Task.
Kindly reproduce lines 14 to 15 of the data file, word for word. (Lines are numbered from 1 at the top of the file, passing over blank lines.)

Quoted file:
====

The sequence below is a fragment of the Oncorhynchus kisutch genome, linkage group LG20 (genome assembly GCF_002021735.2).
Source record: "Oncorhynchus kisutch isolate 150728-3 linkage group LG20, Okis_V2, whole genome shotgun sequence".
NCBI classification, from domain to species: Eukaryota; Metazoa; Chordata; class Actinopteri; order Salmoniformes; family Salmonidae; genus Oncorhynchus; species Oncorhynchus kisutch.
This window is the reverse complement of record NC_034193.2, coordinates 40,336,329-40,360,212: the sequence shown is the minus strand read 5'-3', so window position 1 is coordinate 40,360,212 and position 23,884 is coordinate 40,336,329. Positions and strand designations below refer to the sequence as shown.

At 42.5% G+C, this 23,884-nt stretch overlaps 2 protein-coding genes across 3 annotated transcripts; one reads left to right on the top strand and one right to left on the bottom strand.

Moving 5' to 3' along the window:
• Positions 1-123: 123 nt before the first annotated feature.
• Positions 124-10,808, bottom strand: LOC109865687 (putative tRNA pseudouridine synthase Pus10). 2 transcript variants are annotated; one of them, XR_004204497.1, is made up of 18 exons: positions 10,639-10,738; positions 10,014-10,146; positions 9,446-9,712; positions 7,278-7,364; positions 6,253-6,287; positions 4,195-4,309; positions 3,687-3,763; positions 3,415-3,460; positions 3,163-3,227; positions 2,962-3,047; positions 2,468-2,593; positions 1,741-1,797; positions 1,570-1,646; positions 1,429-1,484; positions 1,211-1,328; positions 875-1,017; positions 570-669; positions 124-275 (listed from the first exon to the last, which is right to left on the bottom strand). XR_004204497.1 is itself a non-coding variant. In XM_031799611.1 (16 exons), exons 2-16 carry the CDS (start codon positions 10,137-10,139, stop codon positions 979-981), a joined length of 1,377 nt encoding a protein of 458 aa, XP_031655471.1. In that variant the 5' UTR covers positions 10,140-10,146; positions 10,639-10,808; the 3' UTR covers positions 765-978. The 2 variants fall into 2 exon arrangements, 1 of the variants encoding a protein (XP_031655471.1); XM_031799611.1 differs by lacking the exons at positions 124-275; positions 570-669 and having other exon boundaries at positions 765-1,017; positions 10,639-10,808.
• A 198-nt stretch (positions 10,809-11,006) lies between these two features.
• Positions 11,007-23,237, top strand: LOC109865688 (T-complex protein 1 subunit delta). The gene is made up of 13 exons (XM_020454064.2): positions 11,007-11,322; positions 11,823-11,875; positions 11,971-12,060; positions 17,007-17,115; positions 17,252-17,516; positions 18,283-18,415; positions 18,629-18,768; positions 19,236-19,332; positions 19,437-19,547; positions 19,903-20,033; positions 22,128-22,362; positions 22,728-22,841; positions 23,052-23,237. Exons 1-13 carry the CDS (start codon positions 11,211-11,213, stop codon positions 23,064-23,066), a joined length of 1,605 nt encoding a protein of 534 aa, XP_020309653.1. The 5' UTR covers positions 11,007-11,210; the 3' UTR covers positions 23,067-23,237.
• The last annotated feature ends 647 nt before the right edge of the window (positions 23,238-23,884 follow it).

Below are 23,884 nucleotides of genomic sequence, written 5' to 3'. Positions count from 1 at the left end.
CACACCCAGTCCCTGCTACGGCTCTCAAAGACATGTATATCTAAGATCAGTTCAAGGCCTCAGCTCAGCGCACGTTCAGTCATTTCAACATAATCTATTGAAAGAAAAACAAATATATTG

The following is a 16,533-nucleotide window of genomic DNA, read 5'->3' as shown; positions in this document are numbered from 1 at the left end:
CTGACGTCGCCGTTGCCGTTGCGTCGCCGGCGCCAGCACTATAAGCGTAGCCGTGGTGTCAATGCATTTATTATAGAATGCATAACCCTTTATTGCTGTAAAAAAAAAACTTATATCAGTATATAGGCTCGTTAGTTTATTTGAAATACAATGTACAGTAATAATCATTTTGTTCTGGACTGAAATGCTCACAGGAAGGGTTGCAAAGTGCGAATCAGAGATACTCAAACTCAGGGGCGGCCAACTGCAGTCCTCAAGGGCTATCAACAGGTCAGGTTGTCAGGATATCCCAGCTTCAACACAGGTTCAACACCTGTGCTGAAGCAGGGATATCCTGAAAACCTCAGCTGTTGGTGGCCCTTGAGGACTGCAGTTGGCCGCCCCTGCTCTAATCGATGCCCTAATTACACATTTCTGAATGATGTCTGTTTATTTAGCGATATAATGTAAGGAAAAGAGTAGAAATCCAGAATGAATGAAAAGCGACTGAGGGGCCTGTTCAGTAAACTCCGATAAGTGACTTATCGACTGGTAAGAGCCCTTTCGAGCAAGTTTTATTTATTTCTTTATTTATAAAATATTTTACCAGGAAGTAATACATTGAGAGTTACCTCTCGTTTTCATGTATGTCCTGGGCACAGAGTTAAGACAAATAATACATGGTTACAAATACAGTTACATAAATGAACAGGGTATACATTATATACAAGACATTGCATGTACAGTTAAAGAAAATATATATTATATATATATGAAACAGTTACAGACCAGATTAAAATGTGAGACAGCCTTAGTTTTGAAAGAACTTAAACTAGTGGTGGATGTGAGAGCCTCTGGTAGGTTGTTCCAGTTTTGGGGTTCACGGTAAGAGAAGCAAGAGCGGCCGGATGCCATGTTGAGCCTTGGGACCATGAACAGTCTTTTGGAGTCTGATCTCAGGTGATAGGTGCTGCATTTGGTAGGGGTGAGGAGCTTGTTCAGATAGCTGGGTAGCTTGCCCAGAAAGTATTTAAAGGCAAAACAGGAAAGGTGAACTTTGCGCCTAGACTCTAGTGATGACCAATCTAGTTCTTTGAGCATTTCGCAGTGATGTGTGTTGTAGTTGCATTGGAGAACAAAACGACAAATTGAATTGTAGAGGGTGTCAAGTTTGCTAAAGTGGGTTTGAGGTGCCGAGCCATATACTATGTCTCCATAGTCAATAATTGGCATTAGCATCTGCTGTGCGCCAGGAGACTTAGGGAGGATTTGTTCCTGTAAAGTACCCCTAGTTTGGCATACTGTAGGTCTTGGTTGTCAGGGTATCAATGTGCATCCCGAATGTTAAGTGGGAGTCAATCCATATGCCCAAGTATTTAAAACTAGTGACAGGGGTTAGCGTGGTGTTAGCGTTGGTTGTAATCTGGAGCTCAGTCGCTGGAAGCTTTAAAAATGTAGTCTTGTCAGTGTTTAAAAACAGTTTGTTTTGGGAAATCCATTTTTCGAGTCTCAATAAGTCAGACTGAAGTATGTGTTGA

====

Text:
The following is a 16,533-nucleotide window of genomic DNA, read 5'->3' as shown; positions in this document are numbered from 1 at the left end:
CTGACGTCGCCGTTGCCGTTGCGTCGCCGGCGCCAGCACTATAAGCGTAGCCGTGGTGTCAATGCATTTATTATAGAATGCATAACCCTTTATTGCTGTAAAAAAAAAACTTATATCAGTATATAGGCTCGTTAGTTTATTTGAAATACAATGTACAGTAATAATCATTTTGTTCTGGACTGAAATGCTCACAGGAAGGGTTGCAAAGTGCGAATCAGAGATACTCAAACTCAGGGGCGGCCAACTGCAGTCCTCAAGGGCTATCAACAGGTCAGGTTGTCAGGATATCCCAGCTTCAACACAGGTTCAACACCTGTGCTGAAGCAGGGATATCCTGAAAACCTCAGCTGTTGGTGGCCCTTGAGGACTGCAGTTGGCCGCCCCTGCTCTAATCGATGCCCTAATTACACATTTCTGAATGATGTCTGTTTATTTAGCGATATAATGTAAGGAAAAGAGTAGAAATCCAGAATGAATGAAAAGCGACTGAGGGGCCTGTTCAGTAAACTCCGATAAGTGACTTATCGACTGGTAAGAGCCCTTTCGAGCAAGTTTTATTTATTTCTTTATTTATAAAATATTTTACCAGGAAGTAATACATTGAGAGTTACCTCTCGTTTTCATGTATGTCCTGGGCACAGAGTTAAGACAAATAATACATGGTTACAAATACAGTTACATAAATGAACAGGGTATACATTATATACAAGACATTGCATGTACAGTTAAAGAAAATATATATTATATATATATGAAACAGTTACAGACCAGATTAAAATGTGAGACAGCCTTAGTTTTGAAAGAACTTAAACTAGTGGTGGATGTGAGAGCCTCTGGTAGGTTGTTCCAGTTTTGGGGTTCACGGTAAGAGAAGCAAGAGCGGCCGGATGCCATGTTGAGCCTTGGGACCATGAACAGTCTTTTGGAGTCTGATCTCAGGTGATAGGTGCTGCATTTGGTAGGGGTGAGGAGCTTGTTCAGATAGCTGGGTAGCTTGCCCAGAAAGTATTTAAAGGCAAAACAGGAAAGGTGAACTTTGCGCCTAGACTCTAGTGATGACCAATCTAGTTCTTTGAGCATTTCGCAGTGATGTGTGTTGTAGTTGCATTGGAGAACAAAACGACAAATTGAATTGTAGAGGGTGTCAAGTTTGCTAAAGTGGGTTTGAGGTGCCGAGCCATATACTATGTCTCCATAGTCAATAATTGGCATTAGCATCTGCTGTGCGCCAGGAGACTTAGGGAGGATTTGTTCCTGTAAAGTACCCCTAGTTTGGCATACTGTAGGTCTTGGTTGTCAGGGTATCAATGTGCATCCCGAATGTTAAGTGGGAGTCAATCCATATGCCCAAGTATTTAAAACTAGTGACAGGGGTTAGCGTGGTGTTAGCGTTGGTTGTAATCTGGAGCTCAGTCGCTGGAAGCTTTAAAAATGTAGTCTTGTCAGTGTTTAAAAACAGTTTGTTTTGGGAAATCCATTTTTCGAGTCTCAATAAGTCAGACTGAAGTATGTGTTGA